Home > SharePoint > Using external business data with SharePoint Online Part 1: Scenario and conception of a solution

Using external business data with SharePoint Online Part 1: Scenario and conception of a solution

The first project I would like to put forward on this blog concerns the integration of external business data with Microsoft SharePoint Online. This theme concerned a part of my Bachelor’s thesis that I did last summer which was named “Electronic Documents Management Optimization In A Consulting Firm”.  I will share the parts that I found the most interesting and challenging, in my opinion.

Context

First of all I would like to put some context on the topic that I will cover. The company I worked for was a small “deskless” RH consulting business that managed all of its information (addresses, meetings, projects, etc) through the web, on a custom built PHP-MySQL CRM (Customer Relationship Management) server. It was hosted by a local ISP on a linux server.

It soon became apparent that such a CRM wouldn’t be able to support a centralized document management system, which the company increasingly needed. Consequently, they had to find a solution available on the market.

The company finally settled for Microsoft’s cloud based solution, SharePoint Online, which is part of the Business Productivity Online Suite, to manage their documents. It turned out to be perfectly suited for such a small deskless company. It offered great functionality fora very low cost (thanks to the Software As A Service model, where you pay only for what you use), and low maintenance once set up.

Conception of a solution

One of the challenges of SharePoint Online is that there isn’t any obvious way to integrate external business data from a non-Microsoft source.

Abstract schema of a CRM, Connector and SharePoint Online interacting

This was however a very important point in my project, because alot of the company’s documents had to be organized by client’s names. And guess what: the clients names had to be the same in the CRM’s MySQL database and a SharePoint Online’s list.

But thanks to SharePoint Online’s Web Services, it was possible to build a connector in Java that that made the link between the CRM and SharePoint.

It is important to note that the connector can’t be actioned from within SharePoint Online, as it is impossible at this time to deploy custom code on SharePoint’s cloud-based server. Therefore, clients information would need to be entirely manipulated from within the CRM (and therefore the connector), and the SharePoint clients list protected from users manual access.

Java was chosen because it could directly be deployed on the company’s rented LAMP server.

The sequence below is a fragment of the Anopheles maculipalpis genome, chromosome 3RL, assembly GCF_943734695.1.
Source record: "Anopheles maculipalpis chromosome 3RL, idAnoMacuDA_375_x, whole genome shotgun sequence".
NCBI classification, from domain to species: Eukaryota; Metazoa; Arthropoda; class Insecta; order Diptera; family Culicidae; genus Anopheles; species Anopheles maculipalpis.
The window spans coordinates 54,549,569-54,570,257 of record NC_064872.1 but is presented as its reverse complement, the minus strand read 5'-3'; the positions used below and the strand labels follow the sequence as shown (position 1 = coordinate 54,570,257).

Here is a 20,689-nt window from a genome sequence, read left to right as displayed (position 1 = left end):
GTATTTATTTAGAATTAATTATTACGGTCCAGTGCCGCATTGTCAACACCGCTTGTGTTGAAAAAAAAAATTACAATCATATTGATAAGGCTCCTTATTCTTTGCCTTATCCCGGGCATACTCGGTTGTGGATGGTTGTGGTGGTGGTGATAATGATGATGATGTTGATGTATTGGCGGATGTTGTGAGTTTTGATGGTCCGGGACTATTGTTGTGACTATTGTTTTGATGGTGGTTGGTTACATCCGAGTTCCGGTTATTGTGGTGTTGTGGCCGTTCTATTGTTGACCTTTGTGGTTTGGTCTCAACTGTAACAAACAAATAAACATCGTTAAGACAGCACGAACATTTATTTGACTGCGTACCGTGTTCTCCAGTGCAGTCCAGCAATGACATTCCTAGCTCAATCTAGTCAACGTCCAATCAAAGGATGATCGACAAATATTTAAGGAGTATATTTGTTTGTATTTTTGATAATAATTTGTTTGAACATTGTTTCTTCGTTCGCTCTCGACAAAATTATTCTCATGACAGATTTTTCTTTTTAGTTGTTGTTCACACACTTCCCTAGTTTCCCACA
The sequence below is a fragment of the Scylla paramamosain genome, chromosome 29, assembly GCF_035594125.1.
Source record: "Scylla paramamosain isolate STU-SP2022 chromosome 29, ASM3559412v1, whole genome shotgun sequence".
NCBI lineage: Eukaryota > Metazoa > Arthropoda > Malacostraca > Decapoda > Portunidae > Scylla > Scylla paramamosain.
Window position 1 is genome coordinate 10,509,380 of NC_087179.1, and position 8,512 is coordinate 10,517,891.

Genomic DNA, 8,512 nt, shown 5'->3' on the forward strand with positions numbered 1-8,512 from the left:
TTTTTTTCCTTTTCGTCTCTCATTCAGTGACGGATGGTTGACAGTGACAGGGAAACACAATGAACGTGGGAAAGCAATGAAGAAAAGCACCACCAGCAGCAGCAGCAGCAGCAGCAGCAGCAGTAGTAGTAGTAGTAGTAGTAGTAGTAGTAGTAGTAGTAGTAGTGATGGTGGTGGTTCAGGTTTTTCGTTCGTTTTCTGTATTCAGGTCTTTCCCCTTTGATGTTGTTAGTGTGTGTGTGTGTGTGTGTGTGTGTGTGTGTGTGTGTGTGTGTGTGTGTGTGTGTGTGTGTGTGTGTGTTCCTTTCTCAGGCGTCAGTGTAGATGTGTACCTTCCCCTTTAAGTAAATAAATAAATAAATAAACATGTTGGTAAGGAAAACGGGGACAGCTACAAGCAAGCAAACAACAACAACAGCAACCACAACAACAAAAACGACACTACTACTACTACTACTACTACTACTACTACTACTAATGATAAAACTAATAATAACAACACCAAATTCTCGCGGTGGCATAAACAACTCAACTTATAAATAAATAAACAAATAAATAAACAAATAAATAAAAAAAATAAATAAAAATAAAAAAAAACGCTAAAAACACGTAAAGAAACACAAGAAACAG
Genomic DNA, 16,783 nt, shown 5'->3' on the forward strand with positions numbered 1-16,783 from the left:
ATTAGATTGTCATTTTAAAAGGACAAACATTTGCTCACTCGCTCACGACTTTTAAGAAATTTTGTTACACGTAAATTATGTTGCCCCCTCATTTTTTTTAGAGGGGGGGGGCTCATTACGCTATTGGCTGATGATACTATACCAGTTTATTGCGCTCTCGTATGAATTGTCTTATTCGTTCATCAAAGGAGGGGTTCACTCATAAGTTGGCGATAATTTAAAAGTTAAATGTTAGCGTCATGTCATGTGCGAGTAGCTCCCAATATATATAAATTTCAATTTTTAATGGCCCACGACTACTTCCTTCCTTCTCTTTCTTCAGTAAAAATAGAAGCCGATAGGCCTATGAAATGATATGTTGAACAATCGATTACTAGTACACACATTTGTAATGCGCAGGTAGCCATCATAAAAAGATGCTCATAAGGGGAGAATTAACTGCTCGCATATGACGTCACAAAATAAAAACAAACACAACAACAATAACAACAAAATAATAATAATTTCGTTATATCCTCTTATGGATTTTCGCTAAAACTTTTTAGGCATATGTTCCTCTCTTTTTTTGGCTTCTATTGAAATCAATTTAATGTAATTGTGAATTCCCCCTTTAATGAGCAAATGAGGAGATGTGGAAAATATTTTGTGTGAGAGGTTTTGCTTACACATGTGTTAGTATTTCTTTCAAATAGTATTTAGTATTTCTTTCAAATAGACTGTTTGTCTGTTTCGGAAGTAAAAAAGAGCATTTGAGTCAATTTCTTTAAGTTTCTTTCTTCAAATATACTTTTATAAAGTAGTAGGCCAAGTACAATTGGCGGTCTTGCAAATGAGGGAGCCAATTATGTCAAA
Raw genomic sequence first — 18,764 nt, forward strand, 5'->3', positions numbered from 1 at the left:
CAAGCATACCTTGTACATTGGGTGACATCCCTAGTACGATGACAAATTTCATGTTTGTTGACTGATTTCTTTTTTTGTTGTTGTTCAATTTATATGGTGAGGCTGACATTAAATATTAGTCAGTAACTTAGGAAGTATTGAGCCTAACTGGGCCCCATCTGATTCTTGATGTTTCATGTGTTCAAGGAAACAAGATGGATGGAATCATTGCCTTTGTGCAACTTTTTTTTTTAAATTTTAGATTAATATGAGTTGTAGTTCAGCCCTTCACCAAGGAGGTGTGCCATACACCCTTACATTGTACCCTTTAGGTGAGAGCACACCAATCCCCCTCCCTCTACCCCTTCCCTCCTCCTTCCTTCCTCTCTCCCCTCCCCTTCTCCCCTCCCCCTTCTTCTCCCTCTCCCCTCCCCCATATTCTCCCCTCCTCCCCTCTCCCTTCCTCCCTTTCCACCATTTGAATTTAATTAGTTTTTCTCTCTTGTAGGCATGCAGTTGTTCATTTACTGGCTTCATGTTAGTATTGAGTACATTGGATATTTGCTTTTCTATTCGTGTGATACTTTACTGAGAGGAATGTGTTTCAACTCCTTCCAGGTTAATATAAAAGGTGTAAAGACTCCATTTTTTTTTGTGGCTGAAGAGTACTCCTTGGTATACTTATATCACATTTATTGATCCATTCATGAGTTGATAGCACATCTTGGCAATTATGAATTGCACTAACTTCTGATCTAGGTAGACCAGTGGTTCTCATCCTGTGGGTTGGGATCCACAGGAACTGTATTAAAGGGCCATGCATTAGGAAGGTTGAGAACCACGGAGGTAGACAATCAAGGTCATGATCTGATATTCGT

The point here is to show you that if don’t have a Microsoft infrastructure (Access database, Windows OS that can deploy C# code), but would like to integrate existent business data with a low-priced SharePoint Online solution, it is possible. I’ll use PHP and Java as examples.

How it works

The objective was to have the same names of the clients in the CRM and in a SharePoint Online’s clients list. The designed solution worked like this:

SharePoint Online Connector interaction with external business data

  1. A collaborator types in a new client’s information in an HTML form on the CRM, from his computer.
  2. The Apache server, which is running PHP, adds the client’s information in the local MySQL database, while sending the same info to a “Java to SharePoint connector” running on Tomcat (this is done with a PHP-Java Bridge).
  3. The Java connector processes the received data and encapsulates it into an XAML request that is sent SharePoint Online’s ASMX 2.0 Lists Web Service.
  4. The data is added in the list (which name was detailed in a properties file used by the connector). The list in SharePoint Online is the most restricted as possible for SharePoint Users: the whole point of building a connector is lost if clients information is manipulated from more than one place, for the simple reason that SharePoint Online can’t push those information outside of its walls!
  5. SharePoint Online sends the result back to the connector, which is then passed to PHP, which in turn displays the result to the end user.

The Java code used to build the connector and the implementation of the bridge with PHP will be described in further posts. Your comments are welcome!

  1. Boscardin
    January 22, 2010 at 15:29

    Really impressive how you managed to integrate external business data from a non-Microsoft source!

  2. Augustine
    October 10, 2012 at 20:05

    Absolutely Brilliant!

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